strategic and economic benefits. However, prior to commencement of any
outsourcing arrangement, careful consideration of risks, threats of
contractual arrangements and regulatory compliance obligations must take
place. Companies usually outsource their IT related business process to a
third party vendor because of higher efficiency, inadequate resources and
lack of specialized knowledge. The NBFC’s decision to outsource IT Services
should fit into the institution’s overall strategic plan and corporate
7.1 The terms and conditions
governing the contract between the NBFC and the Outsourcing service
provider should be carefully defined in written agreements and vetted by
NBFC’s legal counsel on their legal effect and enforceability. The
contractual agreement may have the following provisions.
a) Monitoring and Oversight: Provide for continuous monitoring and assessment
by the NBFC of the service provider so that any necessary corrective
measure can be taken immediately. Outsourcing service provider should have
adequate systems and procedures in place to ensure protection of
b) Access to books and records /
Audit and Inspection: This
that the NBFC has the ability to access all books, records and information
relevant to the outsourced activity available with the service provider.
For technology outsourcing, requisite audit trails and logs for
administrative activities should be retained and accessible to the NBFC
based on approved requests.
the NBFC with the right to conduct audits on the service provider whether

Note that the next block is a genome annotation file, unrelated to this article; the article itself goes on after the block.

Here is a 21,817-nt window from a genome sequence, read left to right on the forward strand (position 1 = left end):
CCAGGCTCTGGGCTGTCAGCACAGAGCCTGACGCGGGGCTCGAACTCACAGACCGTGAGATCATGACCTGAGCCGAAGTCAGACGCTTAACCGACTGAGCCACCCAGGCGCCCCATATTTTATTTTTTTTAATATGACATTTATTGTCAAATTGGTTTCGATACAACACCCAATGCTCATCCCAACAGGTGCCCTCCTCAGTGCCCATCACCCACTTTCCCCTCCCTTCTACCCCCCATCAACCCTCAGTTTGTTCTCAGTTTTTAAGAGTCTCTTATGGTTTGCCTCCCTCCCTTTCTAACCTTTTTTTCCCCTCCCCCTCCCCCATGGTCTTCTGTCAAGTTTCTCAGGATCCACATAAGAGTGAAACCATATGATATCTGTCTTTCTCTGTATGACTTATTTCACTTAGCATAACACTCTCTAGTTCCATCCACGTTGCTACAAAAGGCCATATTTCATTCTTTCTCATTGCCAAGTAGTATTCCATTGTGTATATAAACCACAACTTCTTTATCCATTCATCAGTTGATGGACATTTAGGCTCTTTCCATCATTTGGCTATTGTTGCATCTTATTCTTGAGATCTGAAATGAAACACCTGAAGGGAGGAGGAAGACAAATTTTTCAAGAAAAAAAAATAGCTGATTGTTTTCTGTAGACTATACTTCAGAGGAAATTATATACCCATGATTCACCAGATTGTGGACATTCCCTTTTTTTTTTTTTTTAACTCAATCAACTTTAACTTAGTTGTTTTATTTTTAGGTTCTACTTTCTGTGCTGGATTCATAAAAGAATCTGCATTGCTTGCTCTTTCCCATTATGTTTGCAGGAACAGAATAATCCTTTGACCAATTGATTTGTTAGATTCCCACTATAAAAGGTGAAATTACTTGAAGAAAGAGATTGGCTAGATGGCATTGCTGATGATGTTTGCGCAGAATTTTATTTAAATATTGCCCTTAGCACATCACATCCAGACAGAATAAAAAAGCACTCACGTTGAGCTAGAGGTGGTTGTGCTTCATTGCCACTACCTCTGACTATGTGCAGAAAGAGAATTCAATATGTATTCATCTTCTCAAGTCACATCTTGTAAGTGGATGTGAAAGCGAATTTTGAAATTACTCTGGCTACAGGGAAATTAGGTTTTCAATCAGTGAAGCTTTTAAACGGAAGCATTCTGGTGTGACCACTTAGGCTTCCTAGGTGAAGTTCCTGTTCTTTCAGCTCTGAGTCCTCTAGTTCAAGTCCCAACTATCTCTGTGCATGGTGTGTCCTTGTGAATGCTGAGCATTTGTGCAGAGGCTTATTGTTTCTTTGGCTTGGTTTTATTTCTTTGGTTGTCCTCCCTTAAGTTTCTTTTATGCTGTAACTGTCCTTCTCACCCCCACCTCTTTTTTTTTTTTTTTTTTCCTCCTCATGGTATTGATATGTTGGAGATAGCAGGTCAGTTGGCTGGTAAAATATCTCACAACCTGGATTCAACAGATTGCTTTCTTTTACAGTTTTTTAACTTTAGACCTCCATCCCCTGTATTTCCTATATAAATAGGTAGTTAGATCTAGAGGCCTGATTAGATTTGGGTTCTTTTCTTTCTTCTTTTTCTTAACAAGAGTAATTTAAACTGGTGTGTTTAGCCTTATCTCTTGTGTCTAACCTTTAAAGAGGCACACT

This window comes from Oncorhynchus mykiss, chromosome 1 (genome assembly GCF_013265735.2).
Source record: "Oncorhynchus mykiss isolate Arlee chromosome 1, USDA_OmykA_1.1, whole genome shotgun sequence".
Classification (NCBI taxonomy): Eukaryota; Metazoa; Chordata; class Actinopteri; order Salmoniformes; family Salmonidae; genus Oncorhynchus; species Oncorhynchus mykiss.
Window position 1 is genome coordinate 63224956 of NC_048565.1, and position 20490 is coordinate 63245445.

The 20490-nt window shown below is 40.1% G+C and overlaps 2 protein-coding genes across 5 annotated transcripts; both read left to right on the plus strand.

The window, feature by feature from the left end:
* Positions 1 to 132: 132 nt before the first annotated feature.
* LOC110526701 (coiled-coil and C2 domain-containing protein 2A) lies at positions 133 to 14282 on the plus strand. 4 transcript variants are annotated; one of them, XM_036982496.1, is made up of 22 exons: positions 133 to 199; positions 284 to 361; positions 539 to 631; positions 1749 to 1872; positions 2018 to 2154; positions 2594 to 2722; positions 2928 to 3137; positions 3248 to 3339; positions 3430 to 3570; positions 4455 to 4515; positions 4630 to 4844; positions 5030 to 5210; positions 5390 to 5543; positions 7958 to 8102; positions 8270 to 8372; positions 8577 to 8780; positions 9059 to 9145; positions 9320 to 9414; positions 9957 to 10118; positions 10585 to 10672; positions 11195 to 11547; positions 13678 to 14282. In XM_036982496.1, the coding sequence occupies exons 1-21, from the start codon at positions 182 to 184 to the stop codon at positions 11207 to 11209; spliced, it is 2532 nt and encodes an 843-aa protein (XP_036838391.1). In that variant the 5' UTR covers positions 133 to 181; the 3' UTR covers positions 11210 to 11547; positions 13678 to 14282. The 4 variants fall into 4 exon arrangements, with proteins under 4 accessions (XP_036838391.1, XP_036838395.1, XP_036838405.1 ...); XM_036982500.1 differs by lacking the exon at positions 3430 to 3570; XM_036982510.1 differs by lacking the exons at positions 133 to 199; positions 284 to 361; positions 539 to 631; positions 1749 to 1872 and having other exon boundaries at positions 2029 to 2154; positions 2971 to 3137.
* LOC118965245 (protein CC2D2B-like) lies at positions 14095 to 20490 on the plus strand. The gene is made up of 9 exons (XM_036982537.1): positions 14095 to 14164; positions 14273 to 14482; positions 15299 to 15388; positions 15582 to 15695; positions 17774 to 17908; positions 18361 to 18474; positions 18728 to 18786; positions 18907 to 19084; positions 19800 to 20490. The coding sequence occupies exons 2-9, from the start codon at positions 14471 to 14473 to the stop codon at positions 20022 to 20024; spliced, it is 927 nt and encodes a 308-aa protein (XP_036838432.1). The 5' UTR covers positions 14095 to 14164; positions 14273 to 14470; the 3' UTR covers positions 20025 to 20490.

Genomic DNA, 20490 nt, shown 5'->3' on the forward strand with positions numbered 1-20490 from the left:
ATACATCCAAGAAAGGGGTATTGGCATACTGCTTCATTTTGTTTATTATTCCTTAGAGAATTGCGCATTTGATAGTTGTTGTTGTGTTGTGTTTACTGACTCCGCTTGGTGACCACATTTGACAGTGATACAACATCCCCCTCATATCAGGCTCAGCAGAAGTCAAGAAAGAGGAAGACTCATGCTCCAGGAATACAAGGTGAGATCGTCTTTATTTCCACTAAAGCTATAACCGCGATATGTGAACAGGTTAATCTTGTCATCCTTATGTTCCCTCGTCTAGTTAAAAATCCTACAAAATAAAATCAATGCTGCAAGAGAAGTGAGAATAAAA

by its internal or external auditors, or by external specialists appointed
to act on its behalf and to obtain copies of any audit or review reports
and findings made on the service provider in conjunction with the services
performed for the NBFC.
contractual agreement may include clauses to allow the Reserve Bank of India or persons authorized by it to
access the NBFC’s documents,
records of transactions, and other necessary information given to, stored
or processed by the service provider within a reasonable time. This
includes information maintained in paper and electronic formats.
7.2 The Board and senior management are ultimately
responsible for ‘outsourcing operations’ and for managing risks inherent in
such outsourcing relationships. The Board of Directors of NBFCs is
responsible for effective due diligence, oversight and management of
outsourcing and accountability for all outsourcing decisions. The Board and
IT Strategy committee have the responsibility to institute an effective
governance mechanism and risk management process for all IT outsourced